Limited Ingredient Cat and Dog Food (LID)

Limited ingredient (LID) dog and cat food formulations challenge pet food companies to create diets with a minimal number of ingredients while providing all essential amino acids, fatty acids, vitamins and other nutrients. Read the latest about novel proteins and other ingredients in LIDs to help pet owners avoid ingredient intolerances or food sensitivities as well as grain-free diet trends.

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Bison in 36 dog, cat and other pet foods, treats

Bison-based dog, cat and other pet edibles ranged from kibbles and freeze-dried raw diet to treats made from bison by-products like hearts and lungs.

In Petfood Industry’s Pet Food Product Database, 36 pet foods, treats and supplements included American bison (Bison bison) in their descriptions.


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Coconut, spinach, 3 more plant superfoods in pet recipes

Although there’s no legal or medical definition of a superfood, these ingredients became especially popular in premium and superpremium pet foods and treats.

The rising popularity of plant superfoods in pet food corresponds to people’s demands for farm produce that produces health results in their own diets.


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Natural Balance eyes pet specialty after Smucker split

Like many pet food brands, Natural Balance saw success in e-commerce, especially during the pandemic, however one brand executive sees strength in the brick and mortar business as well.

The brand originated in pet specialty retail, whereas much of Smucker’s expertise lies in food, drug and mass market retail outlets.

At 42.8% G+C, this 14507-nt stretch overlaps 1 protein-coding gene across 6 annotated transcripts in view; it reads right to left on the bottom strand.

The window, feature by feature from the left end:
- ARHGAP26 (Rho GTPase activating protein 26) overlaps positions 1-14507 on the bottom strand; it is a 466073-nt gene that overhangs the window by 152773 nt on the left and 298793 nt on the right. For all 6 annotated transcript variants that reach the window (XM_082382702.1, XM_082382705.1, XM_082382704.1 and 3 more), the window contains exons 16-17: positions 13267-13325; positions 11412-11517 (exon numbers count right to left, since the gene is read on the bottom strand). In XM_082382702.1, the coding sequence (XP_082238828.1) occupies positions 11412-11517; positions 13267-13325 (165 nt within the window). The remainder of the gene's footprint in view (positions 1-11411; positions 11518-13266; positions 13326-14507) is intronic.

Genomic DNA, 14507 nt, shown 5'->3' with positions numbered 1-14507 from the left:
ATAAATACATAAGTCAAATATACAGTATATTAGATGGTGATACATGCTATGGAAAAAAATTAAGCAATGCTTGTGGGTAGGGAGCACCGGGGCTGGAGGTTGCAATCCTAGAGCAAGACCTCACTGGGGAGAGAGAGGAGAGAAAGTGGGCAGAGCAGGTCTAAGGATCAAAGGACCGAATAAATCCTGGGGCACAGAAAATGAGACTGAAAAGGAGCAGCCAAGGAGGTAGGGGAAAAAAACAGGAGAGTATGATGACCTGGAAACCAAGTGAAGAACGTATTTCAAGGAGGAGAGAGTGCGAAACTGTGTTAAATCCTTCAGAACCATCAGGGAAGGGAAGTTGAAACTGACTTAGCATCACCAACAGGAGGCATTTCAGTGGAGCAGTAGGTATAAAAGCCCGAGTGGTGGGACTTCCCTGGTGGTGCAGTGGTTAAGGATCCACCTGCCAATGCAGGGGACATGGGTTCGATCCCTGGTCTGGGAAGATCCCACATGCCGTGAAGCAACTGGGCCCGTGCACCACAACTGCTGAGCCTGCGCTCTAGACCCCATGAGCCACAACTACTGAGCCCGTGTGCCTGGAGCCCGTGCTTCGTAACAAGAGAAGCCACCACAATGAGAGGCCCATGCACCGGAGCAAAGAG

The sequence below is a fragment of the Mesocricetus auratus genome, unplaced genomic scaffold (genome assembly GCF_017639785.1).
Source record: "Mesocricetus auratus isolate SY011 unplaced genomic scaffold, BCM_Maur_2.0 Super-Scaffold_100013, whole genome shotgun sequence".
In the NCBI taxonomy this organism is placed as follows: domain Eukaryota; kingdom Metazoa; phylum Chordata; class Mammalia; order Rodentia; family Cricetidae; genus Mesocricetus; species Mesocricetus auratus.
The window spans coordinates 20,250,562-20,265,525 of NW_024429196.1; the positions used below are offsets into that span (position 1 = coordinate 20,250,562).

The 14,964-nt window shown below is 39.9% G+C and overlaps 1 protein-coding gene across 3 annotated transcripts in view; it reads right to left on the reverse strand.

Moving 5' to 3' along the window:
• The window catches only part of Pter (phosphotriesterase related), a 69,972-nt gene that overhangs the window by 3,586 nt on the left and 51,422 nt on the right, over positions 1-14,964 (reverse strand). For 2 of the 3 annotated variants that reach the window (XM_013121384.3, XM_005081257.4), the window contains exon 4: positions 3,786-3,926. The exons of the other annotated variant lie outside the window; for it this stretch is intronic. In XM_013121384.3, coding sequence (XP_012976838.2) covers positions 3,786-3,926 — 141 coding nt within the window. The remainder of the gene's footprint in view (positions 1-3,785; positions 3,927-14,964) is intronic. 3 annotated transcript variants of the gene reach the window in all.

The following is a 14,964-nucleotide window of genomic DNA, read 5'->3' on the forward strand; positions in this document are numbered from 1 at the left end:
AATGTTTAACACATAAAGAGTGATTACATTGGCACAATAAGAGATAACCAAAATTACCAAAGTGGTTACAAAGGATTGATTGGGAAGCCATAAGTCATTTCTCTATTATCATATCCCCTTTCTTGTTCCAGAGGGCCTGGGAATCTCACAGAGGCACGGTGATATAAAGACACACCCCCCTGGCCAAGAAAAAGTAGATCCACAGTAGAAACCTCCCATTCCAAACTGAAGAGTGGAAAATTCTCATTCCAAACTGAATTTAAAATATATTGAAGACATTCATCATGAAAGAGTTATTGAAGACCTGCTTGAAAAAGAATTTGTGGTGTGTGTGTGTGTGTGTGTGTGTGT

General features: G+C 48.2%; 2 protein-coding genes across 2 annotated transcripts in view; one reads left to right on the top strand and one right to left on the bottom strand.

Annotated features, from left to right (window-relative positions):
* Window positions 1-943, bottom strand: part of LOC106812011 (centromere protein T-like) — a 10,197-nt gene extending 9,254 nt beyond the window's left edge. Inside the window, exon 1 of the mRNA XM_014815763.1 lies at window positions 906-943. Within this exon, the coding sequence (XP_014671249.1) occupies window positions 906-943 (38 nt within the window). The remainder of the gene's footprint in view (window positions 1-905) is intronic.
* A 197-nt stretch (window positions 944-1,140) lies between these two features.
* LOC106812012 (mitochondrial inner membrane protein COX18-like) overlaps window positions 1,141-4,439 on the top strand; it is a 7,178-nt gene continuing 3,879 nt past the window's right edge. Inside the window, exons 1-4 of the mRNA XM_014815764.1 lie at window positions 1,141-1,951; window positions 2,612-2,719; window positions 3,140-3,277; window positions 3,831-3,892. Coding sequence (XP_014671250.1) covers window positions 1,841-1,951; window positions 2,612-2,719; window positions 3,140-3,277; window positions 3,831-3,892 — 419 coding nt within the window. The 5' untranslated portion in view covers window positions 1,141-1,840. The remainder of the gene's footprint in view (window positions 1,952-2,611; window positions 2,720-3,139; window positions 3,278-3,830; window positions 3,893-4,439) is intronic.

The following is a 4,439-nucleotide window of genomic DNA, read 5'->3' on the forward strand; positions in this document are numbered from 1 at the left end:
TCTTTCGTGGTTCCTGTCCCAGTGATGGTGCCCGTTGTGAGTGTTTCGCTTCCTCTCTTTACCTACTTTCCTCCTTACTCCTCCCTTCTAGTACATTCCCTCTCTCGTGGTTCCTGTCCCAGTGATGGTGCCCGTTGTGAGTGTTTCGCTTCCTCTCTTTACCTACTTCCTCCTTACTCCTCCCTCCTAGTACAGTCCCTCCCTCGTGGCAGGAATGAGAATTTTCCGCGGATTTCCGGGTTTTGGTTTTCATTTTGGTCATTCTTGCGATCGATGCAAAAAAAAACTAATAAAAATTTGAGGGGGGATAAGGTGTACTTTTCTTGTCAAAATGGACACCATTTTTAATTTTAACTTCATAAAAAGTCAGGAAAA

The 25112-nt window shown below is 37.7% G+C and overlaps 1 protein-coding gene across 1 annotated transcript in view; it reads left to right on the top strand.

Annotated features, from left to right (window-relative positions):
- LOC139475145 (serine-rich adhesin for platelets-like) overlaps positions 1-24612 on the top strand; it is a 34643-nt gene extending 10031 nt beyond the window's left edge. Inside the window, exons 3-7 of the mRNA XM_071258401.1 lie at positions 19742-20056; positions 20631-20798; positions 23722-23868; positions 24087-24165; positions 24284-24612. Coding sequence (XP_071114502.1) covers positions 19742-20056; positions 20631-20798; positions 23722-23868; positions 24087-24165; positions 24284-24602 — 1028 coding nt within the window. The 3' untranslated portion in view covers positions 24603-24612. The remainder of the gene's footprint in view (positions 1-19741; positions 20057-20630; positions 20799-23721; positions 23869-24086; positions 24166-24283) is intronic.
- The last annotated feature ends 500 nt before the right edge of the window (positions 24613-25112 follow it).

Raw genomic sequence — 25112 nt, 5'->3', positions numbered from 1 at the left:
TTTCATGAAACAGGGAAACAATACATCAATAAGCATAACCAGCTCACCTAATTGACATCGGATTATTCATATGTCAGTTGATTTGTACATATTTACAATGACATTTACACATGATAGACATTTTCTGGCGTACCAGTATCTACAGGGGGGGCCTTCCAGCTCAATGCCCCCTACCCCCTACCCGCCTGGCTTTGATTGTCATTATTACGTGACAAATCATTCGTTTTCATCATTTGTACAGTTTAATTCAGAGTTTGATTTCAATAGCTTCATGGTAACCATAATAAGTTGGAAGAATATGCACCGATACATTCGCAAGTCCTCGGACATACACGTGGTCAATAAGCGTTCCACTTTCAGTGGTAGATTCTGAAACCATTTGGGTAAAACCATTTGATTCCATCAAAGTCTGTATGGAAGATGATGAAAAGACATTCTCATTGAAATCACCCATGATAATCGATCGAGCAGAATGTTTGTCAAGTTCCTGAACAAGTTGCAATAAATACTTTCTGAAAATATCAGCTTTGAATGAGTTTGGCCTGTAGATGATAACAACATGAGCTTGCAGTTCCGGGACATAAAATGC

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Grains rise in pet food as amino acids insure against DCM

The gravitas of the FDA influenced pet owners to take the announcement seriously. This wasn’t an irate blogger, this was the United States federal government.
To avoid DCM and future problems, pet food formulators may need to reevaluate what humanization means in terms of ingredient diversity.
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‘Healthy grains’ dog foods appear in the wake of DCM

Dog food formulators reacted to the FDA announcement and resultant consumer fears in a variety of ways, despite the lack of proven causality between DCM and specific dog diets.
Dog food formulators have done that by bringing grains back, adding taurine and dropping legumes and potatoes from recipes
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Study: Krill supplementation in dogs increases nutrient levels

The choline levels of Alaskan Huskies increased by 52 percent after consuming krill dietary supplements for six weeks.
With the pet industry continuously innovating, the search for new functional ingredients is on the rise. A new publication from Aker BioMarine unveils that the choline levels of Alaskan Huskies increased by 52 percent after receiving krill dietary supplement for six weeks.
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